We've just re-launched our New York Travel section here at Travel Highways and History and also have some excellent detail on the very interesting History of New York, which for you movie buffs was not nearly as tied up in the violent gang related bloodbaths depicted in Francis Ford Coppola's film "Gangs of New York". Although there were gangs around the Five Points area, the level of malice and organization in the film appear to be historically.... exaggerated to say the least. Here's a better historical background of the Five Points.
For most travelers the words "New York" conjure images of one of the world's largest and busiest cities. Wall Street massive wealth starkly contrasted with the poverty of other areas, the Statue of Liberty, Manhattan, Brooklyn Bridge, and much more.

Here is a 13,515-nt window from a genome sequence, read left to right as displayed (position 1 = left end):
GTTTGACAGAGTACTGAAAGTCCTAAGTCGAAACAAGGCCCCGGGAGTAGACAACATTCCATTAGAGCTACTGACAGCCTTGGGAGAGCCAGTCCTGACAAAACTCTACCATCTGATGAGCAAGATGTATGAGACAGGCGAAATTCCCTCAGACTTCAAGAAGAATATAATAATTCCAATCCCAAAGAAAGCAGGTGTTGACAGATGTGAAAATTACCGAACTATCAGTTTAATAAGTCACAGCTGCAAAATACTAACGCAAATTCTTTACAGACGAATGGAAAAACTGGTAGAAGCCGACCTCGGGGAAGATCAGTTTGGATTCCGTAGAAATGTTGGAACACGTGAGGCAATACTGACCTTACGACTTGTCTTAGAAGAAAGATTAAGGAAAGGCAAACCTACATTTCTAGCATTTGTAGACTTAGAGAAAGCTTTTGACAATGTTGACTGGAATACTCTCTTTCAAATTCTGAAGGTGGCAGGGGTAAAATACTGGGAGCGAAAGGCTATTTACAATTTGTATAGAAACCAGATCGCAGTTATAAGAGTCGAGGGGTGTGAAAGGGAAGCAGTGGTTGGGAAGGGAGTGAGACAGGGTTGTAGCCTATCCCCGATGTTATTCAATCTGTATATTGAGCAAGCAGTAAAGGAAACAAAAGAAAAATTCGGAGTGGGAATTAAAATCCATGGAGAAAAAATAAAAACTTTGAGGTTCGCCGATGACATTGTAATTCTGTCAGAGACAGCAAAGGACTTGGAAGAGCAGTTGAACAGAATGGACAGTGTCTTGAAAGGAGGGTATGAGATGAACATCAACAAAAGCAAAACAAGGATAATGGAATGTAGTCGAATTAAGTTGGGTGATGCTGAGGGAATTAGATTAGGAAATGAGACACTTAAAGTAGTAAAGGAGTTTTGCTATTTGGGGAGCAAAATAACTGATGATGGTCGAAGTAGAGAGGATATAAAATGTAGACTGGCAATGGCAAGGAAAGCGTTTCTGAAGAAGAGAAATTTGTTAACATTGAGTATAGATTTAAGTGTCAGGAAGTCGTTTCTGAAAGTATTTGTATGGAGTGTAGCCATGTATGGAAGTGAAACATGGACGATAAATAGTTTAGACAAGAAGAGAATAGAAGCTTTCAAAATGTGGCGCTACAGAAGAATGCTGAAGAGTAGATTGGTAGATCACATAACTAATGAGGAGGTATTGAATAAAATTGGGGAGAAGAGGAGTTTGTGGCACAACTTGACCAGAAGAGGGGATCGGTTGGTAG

However New York is much more than a city. The State of New York is fairly large by East Coast standards and offers a diverse landscape of ocean, mountains, and farmland. Long Island contains long stretches of sandy beaches. The Adirondack mountains in Northern New York are one of the USA's most pristine wilderness areas, set aside long ago as a natural preserve. The Catskills are not as rugged as the Adirondacks and are known more for the resorts catering to New York's early elite as for their natural beauty. Farming is bigger in New York than most realize, with many dairy farms, an active apple orchard industry, and farming Sugar Maple trees for the sap that is boiled down to make Maple Syrup. As a child who grew up in Northern New York one of my very fondest memories was heading out to the forest to watch the grizzled old men collect sap in buckets hanging from the sugar maples. The sap was the consistency of sugar water but was then boiled in large, open vats and stirred gently until it became a thick amber syrup. I still remember the taste of the warm samples, scooped out of the vat into tiny paper cups for the "tourists".